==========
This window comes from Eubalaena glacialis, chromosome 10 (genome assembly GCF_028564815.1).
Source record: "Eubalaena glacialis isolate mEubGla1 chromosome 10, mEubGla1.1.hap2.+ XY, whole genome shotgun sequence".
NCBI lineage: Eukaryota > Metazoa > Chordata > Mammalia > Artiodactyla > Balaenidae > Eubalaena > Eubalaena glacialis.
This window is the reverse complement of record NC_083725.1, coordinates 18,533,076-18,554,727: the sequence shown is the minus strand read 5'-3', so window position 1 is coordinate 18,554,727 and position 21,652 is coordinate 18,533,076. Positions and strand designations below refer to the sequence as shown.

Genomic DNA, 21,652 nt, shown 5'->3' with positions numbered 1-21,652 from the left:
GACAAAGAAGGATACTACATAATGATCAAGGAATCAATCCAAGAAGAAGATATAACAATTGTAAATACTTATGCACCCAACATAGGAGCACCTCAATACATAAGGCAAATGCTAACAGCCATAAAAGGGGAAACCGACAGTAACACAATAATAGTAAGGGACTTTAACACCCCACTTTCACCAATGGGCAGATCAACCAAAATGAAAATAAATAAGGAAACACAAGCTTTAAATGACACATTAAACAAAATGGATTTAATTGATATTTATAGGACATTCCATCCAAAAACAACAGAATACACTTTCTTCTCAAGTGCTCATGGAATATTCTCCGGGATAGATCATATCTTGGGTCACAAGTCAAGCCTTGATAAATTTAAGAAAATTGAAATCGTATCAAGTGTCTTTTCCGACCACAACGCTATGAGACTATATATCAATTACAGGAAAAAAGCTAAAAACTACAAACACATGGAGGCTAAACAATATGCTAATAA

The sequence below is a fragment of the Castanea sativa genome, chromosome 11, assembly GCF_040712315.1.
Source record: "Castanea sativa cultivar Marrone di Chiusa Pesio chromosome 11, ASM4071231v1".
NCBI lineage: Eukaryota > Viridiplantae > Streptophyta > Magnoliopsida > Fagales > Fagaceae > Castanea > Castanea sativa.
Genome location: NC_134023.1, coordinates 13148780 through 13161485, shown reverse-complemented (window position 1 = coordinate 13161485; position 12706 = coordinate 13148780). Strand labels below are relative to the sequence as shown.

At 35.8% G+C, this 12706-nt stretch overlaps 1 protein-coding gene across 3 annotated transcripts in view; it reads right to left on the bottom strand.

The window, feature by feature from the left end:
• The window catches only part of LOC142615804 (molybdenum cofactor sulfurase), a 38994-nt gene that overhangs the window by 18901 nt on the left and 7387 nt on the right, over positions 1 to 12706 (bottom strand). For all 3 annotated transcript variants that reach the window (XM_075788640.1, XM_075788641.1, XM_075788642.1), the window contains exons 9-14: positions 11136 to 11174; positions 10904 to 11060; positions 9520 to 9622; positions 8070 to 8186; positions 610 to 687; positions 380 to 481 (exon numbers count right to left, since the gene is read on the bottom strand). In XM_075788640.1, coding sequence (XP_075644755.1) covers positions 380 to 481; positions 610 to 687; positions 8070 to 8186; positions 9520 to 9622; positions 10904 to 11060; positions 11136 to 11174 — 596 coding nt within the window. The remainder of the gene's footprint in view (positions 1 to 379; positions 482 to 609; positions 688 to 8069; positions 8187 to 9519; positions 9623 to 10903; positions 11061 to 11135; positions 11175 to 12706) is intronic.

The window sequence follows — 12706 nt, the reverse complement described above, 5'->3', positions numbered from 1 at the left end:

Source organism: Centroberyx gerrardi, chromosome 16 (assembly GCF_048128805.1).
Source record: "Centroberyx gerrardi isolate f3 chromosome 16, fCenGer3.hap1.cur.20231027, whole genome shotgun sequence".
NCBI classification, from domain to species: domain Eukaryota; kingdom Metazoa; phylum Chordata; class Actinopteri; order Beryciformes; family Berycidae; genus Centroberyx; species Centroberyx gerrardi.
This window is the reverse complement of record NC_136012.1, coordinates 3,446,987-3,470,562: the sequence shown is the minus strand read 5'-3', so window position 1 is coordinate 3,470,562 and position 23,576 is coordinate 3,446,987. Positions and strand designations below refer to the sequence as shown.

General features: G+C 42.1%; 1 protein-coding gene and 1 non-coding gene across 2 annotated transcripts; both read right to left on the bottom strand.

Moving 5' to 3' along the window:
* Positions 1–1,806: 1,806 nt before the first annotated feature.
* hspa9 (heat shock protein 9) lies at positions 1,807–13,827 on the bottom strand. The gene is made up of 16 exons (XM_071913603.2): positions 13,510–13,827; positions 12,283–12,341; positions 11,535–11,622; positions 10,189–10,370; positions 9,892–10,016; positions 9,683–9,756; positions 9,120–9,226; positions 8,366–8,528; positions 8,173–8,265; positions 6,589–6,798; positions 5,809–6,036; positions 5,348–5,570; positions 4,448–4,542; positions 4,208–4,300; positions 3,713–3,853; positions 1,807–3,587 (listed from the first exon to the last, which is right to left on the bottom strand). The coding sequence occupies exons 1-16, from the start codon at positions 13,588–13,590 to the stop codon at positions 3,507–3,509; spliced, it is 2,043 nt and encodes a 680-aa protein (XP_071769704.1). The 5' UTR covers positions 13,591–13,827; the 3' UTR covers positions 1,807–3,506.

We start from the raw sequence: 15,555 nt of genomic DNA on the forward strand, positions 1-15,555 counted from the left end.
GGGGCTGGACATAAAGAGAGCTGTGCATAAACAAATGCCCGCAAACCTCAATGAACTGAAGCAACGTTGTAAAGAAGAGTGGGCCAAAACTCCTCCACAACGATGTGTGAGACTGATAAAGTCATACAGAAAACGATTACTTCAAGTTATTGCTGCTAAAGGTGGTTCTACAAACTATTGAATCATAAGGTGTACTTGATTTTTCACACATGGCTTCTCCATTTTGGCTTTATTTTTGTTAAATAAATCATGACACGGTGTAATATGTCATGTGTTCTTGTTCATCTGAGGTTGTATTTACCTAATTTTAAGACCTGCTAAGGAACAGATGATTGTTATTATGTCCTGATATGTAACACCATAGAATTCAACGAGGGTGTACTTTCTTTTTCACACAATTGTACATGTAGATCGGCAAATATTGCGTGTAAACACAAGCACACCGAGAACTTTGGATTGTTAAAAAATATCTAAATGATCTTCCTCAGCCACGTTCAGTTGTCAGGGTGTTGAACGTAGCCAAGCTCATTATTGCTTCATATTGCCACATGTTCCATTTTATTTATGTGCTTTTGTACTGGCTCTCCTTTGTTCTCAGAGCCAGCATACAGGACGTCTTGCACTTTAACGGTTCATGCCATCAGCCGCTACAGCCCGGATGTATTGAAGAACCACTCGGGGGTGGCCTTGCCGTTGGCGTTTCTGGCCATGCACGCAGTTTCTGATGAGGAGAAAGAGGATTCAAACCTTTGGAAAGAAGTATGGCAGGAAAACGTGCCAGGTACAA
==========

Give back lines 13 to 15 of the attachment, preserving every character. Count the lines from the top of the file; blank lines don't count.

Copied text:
• The window catches only part of LOC142615804 (molybdenum cofactor sulfurase), a 38994-nt gene that overhangs the window by 18901 nt on the left and 7387 nt on the right, over positions 1 to 12706 (bottom strand). For all 3 annotated transcript variants that reach the window (XM_075788640.1, XM_075788641.1, XM_075788642.1), the window contains exons 9-14: positions 11136 to 11174; positions 10904 to 11060; positions 9520 to 9622; positions 8070 to 8186; positions 610 to 687; positions 380 to 481 (exon numbers count right to left, since the gene is read on the bottom strand). In XM_075788640.1, coding sequence (XP_075644755.1) covers positions 380 to 481; positions 610 to 687; positions 8070 to 8186; positions 9520 to 9622; positions 10904 to 11060; positions 11136 to 11174 — 596 coding nt within the window. The remainder of the gene's footprint in view (positions 1 to 379; positions 482 to 609; positions 688 to 8069; positions 8187 to 9519; positions 9623 to 10903; positions 11061 to 11135; positions 11175 to 12706) is intronic.

The window sequence follows — 12706 nt, the reverse complement described above, 5'->3', positions numbered from 1 at the left end:

Source organism: Centroberyx gerrardi, chromosome 16 (assembly GCF_048128805.1).